6. High Medical Bills, 48.4%
7. The US will be involved in another World War,
8. 48.4%, Global Warming & Climate Change, 48%,
9. North Korea using weapons, 47.5%,
10. Air Pollution, 44.9%.
Consider the reasons for wanting people to be somewhat fearful? It gives media and social media something to keep talking about because people want to know what the dangers are. It gives the media and social media power, specifically, information power. But we sometimes forget to consider that the images and videos that are shown, don’t show everything, and don’t tell the entire story, so again it creates confusion and fear, and allows for division and conflict, which sells much better than people all getting along and everything being safe and…boring!
Camera angle, video editing and many other media “tricks” can cause a perception of something being bigger than it really is. Just look at some of the “protest” videos from around the country. There may be 20-30 “protesters, but if you get the “right camera angle” the crowd can look very deep. Right after writing this portion of the article, I looked up as the local news was talking about a protest at a gun show. The media piece lasted about one minute, and I saw 5 different camera angles, and an interview with a “protester” but counted only 6 people at the “protest” with
no other people visible in the background. Or are the protesters “hired” like many of the protesters were for the presidential campaigns?
Another example are all the advertisements for medications. One particular ad I saw
said, “If you have [symptom 1], [symptom 2], [symptom 3] symptoms, you may be suffering from [this disease]…” and of course, it is possible, which is why I have changed the symptoms, but what is the likelihood that those three particular symptoms could be nothing? And then the ad says, “…check with your doctor and get [advertised medication] now.” Again, this is a fear-based advertisement. What if you had two of the three, or maybe just one? Are you going to make an appointment with your doctor to get it checked, to make sure you DON’T have [the disease]?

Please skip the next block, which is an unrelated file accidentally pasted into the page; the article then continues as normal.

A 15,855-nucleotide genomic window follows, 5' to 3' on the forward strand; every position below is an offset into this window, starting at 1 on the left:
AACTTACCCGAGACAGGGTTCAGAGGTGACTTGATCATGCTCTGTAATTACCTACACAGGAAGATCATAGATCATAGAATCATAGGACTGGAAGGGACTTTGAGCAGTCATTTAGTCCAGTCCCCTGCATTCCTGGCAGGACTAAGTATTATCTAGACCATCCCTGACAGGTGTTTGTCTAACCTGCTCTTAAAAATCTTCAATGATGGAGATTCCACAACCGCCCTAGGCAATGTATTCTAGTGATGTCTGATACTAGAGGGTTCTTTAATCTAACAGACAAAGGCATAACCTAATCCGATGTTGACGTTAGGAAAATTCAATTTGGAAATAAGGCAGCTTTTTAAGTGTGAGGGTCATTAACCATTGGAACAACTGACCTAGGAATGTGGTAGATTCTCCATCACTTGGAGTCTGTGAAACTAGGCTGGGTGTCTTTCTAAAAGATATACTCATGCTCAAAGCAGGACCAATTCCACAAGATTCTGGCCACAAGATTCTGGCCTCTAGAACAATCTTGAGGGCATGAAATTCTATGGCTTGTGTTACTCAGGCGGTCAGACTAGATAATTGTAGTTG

All of this makes me question what I see and hear in the media or social media. My suggestion is that you check to make sure what you are seeing, or hearing is not a fear-based tactic, and try to think critically about it. Remember, fear is a hard-wired emotion, so the more you look closely at something or “magnify” every little aspect as if through an electron microscope, the easier you are controlled by those who control the information. Just like the movies of the 50’s and 60’s played on the fears of the Atomic age, maybe we are being “played on” in the information age with information…information that creates fear? So, it may be time to ask if we are all being manipulated by the media, social media, through fear? Are we looking at an ant or a fly so close that we lose perspective of what is really happening, as opposed to what the media and social media want us to think is happening, something much bigger and much scarier than it really is? Remember, “Their perception is their reality, but their misperception is also their reality.” Are you letting the media social media control your reality?
About the Author: Dr. Chris Fuzie is the author of "Because Why?...Understanding Behavior In Exigencies." and of "S.C.O.R.E. Performance Counseling: Save the Relationship, Change the Behavior," and Owner of CMF Leadership Consulting. Chris is a developer/trainer/consultant for leadership of public, private, profit, and non-profit organizations. Chris holds a Doctorate of Education (Ed.D), M.A. and B.A. in Organizational Leadership, and has graduate certificates in Human Resources and Criminal Justice Education. Chris is honorably retired from the Modesto Police Department after 28 years of public service where he last served as the Assistant Division Commander of Investigations.